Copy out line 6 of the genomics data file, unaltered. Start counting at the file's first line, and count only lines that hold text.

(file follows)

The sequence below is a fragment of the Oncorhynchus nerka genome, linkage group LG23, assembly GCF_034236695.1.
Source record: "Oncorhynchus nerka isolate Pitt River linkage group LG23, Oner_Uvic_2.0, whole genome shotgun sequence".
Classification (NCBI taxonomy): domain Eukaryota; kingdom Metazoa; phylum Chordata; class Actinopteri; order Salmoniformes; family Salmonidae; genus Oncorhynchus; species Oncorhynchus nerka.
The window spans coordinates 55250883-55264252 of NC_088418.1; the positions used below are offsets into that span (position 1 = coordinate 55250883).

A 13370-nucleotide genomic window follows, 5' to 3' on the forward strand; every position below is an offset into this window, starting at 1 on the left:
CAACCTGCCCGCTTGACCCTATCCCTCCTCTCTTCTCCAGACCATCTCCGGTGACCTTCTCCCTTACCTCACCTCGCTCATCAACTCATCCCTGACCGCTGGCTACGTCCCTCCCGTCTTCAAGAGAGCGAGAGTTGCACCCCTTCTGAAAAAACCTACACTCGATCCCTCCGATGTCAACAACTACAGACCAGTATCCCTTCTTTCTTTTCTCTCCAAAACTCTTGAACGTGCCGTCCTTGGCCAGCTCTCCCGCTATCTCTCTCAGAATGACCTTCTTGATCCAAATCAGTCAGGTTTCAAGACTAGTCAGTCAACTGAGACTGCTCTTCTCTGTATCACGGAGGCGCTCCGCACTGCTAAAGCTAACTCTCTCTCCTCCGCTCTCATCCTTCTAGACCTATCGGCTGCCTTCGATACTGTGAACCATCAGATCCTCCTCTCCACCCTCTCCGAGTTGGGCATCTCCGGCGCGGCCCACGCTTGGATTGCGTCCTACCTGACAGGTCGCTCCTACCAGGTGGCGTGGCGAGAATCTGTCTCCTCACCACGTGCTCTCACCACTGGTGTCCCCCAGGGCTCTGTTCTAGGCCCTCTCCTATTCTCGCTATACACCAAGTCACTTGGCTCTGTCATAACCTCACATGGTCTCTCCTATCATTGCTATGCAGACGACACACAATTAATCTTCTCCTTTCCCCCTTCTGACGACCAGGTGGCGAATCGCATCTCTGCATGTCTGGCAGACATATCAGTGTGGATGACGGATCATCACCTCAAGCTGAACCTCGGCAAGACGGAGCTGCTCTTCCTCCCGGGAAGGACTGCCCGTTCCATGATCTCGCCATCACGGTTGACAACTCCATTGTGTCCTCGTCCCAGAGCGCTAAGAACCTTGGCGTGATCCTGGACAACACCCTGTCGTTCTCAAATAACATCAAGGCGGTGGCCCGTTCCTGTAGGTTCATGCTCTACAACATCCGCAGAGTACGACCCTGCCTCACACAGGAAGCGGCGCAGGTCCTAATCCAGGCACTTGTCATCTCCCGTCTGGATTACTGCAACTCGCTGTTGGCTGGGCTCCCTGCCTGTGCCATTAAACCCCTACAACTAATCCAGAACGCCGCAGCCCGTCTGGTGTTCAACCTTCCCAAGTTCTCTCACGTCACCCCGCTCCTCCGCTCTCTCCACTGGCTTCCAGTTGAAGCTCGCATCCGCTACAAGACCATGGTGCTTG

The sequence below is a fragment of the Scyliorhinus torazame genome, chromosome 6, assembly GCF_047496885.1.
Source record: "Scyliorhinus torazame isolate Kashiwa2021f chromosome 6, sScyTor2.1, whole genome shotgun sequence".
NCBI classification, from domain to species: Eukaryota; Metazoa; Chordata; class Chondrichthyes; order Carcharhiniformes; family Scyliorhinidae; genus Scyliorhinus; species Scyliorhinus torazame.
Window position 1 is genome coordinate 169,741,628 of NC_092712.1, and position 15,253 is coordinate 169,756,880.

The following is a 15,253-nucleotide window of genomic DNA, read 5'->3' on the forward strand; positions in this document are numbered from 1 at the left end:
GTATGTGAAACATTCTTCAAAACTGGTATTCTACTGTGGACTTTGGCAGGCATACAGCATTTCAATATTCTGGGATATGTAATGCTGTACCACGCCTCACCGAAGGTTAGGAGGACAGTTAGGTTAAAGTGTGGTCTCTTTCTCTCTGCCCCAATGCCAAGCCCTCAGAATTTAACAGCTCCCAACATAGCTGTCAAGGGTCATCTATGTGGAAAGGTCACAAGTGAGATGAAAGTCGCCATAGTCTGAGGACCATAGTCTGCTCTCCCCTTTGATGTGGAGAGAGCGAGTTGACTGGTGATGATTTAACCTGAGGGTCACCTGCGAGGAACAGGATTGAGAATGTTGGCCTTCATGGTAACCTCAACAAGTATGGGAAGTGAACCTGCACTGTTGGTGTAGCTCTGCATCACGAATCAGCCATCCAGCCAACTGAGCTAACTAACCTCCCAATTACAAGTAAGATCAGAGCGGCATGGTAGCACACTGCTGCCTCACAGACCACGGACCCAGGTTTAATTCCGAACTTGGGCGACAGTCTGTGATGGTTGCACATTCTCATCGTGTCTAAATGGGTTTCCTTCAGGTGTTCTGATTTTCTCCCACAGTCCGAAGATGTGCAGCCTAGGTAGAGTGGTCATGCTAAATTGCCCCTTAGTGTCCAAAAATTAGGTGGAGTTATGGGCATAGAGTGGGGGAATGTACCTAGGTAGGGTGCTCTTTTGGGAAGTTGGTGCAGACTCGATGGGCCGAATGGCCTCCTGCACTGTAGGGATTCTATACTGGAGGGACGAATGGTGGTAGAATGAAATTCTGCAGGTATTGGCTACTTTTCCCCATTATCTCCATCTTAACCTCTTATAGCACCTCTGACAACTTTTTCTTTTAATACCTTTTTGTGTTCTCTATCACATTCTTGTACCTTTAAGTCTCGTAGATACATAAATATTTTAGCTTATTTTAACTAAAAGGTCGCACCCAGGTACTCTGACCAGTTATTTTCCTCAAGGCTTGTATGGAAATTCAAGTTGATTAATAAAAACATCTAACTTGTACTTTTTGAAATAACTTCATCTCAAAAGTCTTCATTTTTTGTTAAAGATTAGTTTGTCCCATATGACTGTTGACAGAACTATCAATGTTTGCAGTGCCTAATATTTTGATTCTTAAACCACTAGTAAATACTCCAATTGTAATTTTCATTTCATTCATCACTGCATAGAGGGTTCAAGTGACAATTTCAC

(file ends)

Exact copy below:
CAACCTGCCCGCTTGACCCTATCCCTCCTCTCTTCTCCAGACCATCTCCGGTGACCTTCTCCCTTACCTCACCTCGCTCATCAACTCATCCCTGACCGCTGGCTACGTCCCTCCCGTCTTCAAGAGAGCGAGAGTTGCACCCCTTCTGAAAAAACCTACACTCGATCCCTCCGATGTCAACAACTACAGACCAGTATCCCTTCTTTCTTTTCTCTCCAAAACTCTTGAACGTGCCGTCCTTGGCCAGCTCTCCCGCTATCTCTCTCAGAATGACCTTCTTGATCCAAATCAGTCAGGTTTCAAGACTAGTCAGTCAACTGAGACTGCTCTTCTCTGTATCACGGAGGCGCTCCGCACTGCTAAAGCTAACTCTCTCTCCTCCGCTCTCATCCTTCTAGACCTATCGGCTGCCTTCGATACTGTGAACCATCAGATCCTCCTCTCCACCCTCTCCGAGTTGGGCATCTCCGGCGCGGCCCACGCTTGGATTGCGTCCTACCTGACAGGTCGCTCCTACCAGGTGGCGTGGCGAGAATCTGTCTCCTCACCACGTGCTCTCACCACTGGTGTCCCCCAGGGCTCTGTTCTAGGCCCTCTCCTATTCTCGCTATACACCAAGTCACTTGGCTCTGTCATAACCTCACATGGTCTCTCCTATCATTGCTATGCAGACGACACACAATTAATCTTCTCCTTTCCCCCTTCTGACGACCAGGTGGCGAATCGCATCTCTGCATGTCTGGCAGACATATCAGTGTGGATGACGGATCATCACCTCAAGCTGAACCTCGGCAAGACGGAGCTGCTCTTCCTCCCGGGAAGGACTGCCCGTTCCATGATCTCGCCATCACGGTTGACAACTCCATTGTGTCCTCGTCCCAGAGCGCTAAGAACCTTGGCGTGATCCTGGACAACACCCTGTCGTTCTCAAATAACATCAAGGCGGTGGCCCGTTCCTGTAGGTTCATGCTCTACAACATCCGCAGAGTACGACCCTGCCTCACACAGGAAGCGGCGCAGGTCCTAATCCAGGCACTTGTCATCTCCCGTCTGGATTACTGCAACTCGCTGTTGGCTGGGCTCCCTGCCTGTGCCATTAAACCCCTACAACTAATCCAGAACGCCGCAGCCCGTCTGGTGTTCAACCTTCCCAAGTTCTCTCACGTCACCCCGCTCCTCCGCTCTCTCCACTGGCTTCCAGTTGAAGCTCGCATCCGCTACAAGACCATGGTGCTTG